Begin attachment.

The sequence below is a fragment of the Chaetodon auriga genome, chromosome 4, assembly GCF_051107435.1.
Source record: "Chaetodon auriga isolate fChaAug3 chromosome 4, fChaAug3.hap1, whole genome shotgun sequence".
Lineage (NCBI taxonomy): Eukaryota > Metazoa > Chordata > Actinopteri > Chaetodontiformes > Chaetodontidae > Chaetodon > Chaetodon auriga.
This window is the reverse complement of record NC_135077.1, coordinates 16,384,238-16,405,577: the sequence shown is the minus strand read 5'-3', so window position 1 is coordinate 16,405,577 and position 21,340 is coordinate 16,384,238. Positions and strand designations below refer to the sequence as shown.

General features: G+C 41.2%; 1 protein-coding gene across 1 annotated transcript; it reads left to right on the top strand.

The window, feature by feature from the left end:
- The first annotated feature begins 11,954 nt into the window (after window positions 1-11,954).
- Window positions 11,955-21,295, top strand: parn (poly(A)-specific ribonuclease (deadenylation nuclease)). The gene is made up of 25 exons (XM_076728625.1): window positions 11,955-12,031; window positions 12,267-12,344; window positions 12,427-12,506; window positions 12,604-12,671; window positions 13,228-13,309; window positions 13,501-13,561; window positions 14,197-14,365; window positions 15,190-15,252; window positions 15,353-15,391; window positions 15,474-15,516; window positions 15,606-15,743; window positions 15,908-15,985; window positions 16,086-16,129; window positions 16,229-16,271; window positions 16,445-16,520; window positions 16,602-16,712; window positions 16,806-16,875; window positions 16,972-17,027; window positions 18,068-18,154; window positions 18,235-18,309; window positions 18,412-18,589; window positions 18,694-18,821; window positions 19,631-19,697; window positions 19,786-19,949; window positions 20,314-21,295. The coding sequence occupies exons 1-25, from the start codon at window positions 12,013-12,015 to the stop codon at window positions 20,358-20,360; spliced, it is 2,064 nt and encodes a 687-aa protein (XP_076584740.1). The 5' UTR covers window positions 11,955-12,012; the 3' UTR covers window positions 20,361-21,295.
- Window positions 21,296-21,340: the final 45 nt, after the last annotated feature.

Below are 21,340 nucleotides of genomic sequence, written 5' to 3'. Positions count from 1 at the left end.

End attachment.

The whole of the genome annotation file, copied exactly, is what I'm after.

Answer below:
The sequence below is a fragment of the Chaetodon auriga genome, chromosome 4, assembly GCF_051107435.1.
Source record: "Chaetodon auriga isolate fChaAug3 chromosome 4, fChaAug3.hap1, whole genome shotgun sequence".
Lineage (NCBI taxonomy): Eukaryota > Metazoa > Chordata > Actinopteri > Chaetodontiformes > Chaetodontidae > Chaetodon > Chaetodon auriga.
This window is the reverse complement of record NC_135077.1, coordinates 16,384,238-16,405,577: the sequence shown is the minus strand read 5'-3', so window position 1 is coordinate 16,405,577 and position 21,340 is coordinate 16,384,238. Positions and strand designations below refer to the sequence as shown.

General features: G+C 41.2%; 1 protein-coding gene across 1 annotated transcript; it reads left to right on the top strand.

The window, feature by feature from the left end:
- The first annotated feature begins 11,954 nt into the window (after window positions 1-11,954).
- Window positions 11,955-21,295, top strand: parn (poly(A)-specific ribonuclease (deadenylation nuclease)). The gene is made up of 25 exons (XM_076728625.1): window positions 11,955-12,031; window positions 12,267-12,344; window positions 12,427-12,506; window positions 12,604-12,671; window positions 13,228-13,309; window positions 13,501-13,561; window positions 14,197-14,365; window positions 15,190-15,252; window positions 15,353-15,391; window positions 15,474-15,516; window positions 15,606-15,743; window positions 15,908-15,985; window positions 16,086-16,129; window positions 16,229-16,271; window positions 16,445-16,520; window positions 16,602-16,712; window positions 16,806-16,875; window positions 16,972-17,027; window positions 18,068-18,154; window positions 18,235-18,309; window positions 18,412-18,589; window positions 18,694-18,821; window positions 19,631-19,697; window positions 19,786-19,949; window positions 20,314-21,295. The coding sequence occupies exons 1-25, from the start codon at window positions 12,013-12,015 to the stop codon at window positions 20,358-20,360; spliced, it is 2,064 nt and encodes a 687-aa protein (XP_076584740.1). The 5' UTR covers window positions 11,955-12,012; the 3' UTR covers window positions 20,361-21,295.
- Window positions 21,296-21,340: the final 45 nt, after the last annotated feature.

Below are 21,340 nucleotides of genomic sequence, written 5' to 3'. Positions count from 1 at the left end.